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Government pushes for lifting of sanctions on oil and gas sector

Foreign and local delegates attend the fifth Oil and Power conference at Radisson Blue Hotel in Juba on Tuesday.

South Sudan’s oil and gas sector is being crippled by years of sanctions that are depriving it’s capacity to develop and harness it’s huge potential in the oil and gas sector, experts said on Tuesday.

Puot Kang Chol, Minister of Petroleum, said that the sanctions imposed on the youngest nation since outbreak of conflict in 2013 are curtailing efforts to fully develop and exploit the vast oil and gas sector.

“Concerning sanctions the future of this country does not belong to those of us who are on this stage the future of this country belongs to those children who are playing football on the streets, and their future cannot be punished because of our own mistakes,” Kang told investors attending the fifth oil and power conference at the Radisson Hotel in Juba on Tuesday.

“I have been telling those who sanction us over and over again that when you continue to sanction us and you are not helping us on how to solve our internal crisis you will not be helping the situation,” he added.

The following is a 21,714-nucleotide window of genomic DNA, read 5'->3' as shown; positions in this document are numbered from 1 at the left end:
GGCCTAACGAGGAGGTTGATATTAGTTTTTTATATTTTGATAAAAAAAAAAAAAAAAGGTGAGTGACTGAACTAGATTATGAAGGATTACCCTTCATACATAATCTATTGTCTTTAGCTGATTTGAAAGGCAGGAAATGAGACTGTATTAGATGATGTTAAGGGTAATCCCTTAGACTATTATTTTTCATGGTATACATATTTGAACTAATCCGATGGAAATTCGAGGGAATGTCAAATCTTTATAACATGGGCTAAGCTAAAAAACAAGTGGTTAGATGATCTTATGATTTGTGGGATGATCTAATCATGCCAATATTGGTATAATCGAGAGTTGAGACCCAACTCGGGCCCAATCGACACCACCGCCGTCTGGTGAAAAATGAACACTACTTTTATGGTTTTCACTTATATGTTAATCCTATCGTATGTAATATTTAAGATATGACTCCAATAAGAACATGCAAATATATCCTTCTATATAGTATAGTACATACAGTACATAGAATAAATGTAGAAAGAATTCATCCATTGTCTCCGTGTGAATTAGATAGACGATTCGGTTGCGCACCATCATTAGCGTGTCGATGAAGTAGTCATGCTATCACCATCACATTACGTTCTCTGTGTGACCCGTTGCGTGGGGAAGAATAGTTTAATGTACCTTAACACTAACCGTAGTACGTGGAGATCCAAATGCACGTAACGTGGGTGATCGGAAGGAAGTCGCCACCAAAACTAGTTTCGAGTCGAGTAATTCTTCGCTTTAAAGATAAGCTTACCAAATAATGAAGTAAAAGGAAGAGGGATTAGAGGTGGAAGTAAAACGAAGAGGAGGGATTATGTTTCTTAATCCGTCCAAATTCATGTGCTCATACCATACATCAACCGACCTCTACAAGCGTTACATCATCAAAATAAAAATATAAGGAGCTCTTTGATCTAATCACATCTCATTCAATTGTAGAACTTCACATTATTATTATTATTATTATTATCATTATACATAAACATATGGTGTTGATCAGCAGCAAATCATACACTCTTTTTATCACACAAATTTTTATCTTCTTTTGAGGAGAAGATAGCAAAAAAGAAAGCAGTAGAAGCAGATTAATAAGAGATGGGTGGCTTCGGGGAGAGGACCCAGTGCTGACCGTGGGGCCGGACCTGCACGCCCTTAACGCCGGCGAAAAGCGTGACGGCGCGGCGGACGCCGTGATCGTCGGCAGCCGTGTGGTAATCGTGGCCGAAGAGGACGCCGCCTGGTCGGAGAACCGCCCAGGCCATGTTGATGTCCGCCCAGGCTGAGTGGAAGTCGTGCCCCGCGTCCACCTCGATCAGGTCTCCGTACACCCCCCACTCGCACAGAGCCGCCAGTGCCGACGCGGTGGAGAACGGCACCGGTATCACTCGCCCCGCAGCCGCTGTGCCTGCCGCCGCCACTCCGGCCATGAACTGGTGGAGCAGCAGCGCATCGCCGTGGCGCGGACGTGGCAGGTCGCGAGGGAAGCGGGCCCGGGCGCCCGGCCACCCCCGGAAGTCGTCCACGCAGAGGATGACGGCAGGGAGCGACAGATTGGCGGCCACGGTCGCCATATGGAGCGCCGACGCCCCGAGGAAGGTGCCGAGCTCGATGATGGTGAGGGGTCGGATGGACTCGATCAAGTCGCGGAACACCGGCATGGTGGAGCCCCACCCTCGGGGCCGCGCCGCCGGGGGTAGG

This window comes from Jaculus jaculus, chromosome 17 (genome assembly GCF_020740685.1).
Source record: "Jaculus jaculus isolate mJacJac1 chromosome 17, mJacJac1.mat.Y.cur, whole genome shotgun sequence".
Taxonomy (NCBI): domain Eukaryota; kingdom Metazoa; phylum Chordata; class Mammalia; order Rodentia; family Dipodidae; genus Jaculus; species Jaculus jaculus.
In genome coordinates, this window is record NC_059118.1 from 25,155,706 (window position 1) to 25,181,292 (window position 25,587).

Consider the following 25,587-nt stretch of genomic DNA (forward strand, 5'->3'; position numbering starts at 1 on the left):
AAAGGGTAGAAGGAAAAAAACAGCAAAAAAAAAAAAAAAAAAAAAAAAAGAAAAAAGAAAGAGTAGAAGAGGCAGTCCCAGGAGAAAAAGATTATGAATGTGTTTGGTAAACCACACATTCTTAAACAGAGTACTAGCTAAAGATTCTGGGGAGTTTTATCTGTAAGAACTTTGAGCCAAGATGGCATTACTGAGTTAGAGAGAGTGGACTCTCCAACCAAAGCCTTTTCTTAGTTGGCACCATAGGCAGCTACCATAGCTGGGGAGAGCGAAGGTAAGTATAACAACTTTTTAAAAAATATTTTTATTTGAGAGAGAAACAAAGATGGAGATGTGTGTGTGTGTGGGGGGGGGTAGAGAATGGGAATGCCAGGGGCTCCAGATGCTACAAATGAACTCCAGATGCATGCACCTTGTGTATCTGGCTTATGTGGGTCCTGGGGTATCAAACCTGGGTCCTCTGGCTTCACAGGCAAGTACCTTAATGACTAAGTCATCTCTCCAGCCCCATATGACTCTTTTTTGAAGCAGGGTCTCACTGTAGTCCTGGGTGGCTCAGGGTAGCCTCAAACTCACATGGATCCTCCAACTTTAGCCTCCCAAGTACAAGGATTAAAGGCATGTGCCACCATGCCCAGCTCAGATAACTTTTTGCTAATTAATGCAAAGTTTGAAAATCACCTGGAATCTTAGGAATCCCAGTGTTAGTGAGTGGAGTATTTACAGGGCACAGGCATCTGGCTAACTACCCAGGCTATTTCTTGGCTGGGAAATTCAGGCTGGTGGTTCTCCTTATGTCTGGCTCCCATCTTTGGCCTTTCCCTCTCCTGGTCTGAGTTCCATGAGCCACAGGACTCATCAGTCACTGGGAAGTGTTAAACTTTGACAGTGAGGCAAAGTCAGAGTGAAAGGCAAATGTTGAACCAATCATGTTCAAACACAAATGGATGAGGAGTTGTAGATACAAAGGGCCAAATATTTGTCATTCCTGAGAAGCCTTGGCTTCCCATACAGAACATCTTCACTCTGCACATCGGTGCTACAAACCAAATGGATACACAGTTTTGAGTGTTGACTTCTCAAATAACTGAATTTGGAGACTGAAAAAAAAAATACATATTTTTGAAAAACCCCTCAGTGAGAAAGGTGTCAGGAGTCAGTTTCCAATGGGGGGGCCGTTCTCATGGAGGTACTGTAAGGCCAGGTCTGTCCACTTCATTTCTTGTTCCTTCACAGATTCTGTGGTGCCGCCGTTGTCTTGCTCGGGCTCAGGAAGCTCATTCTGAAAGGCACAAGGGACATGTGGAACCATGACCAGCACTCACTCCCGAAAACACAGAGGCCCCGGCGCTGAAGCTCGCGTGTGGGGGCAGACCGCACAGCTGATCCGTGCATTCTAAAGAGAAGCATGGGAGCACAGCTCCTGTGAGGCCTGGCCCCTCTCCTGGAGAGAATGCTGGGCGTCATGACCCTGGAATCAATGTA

He disclosed that Juba is currently producing 170,000 barrels per day in it’s northern oil fields and is aiming to return to the pre-war level of 350,000 bpd within the next few years from now.

Kang said that they are looking forward to attract reliable investors to help solve challenges such as high water cut, lack of heating facilities and the continued depletion of reservoir pressure which are affecting smooth production in the oil fields.

NJ Ayuk, Executive chairman African Energy Chamber, said sanctions are hindering foreign investment in South Sudan oil and gas projects and also preventing the country from harnessing it’s natural resources on behalf of it’s people.

“The sanctions are making it needlessly difficult for South Sudan to use oil and gas to foster economic growth, create jobs and business opportunities, build capacity and particularly important develop gas-to-power programs capable of minimizing the country’s extensive energy poverty,” Ayuk said.

South Sudan has 3.5 billion barrels of proven oil reserves.

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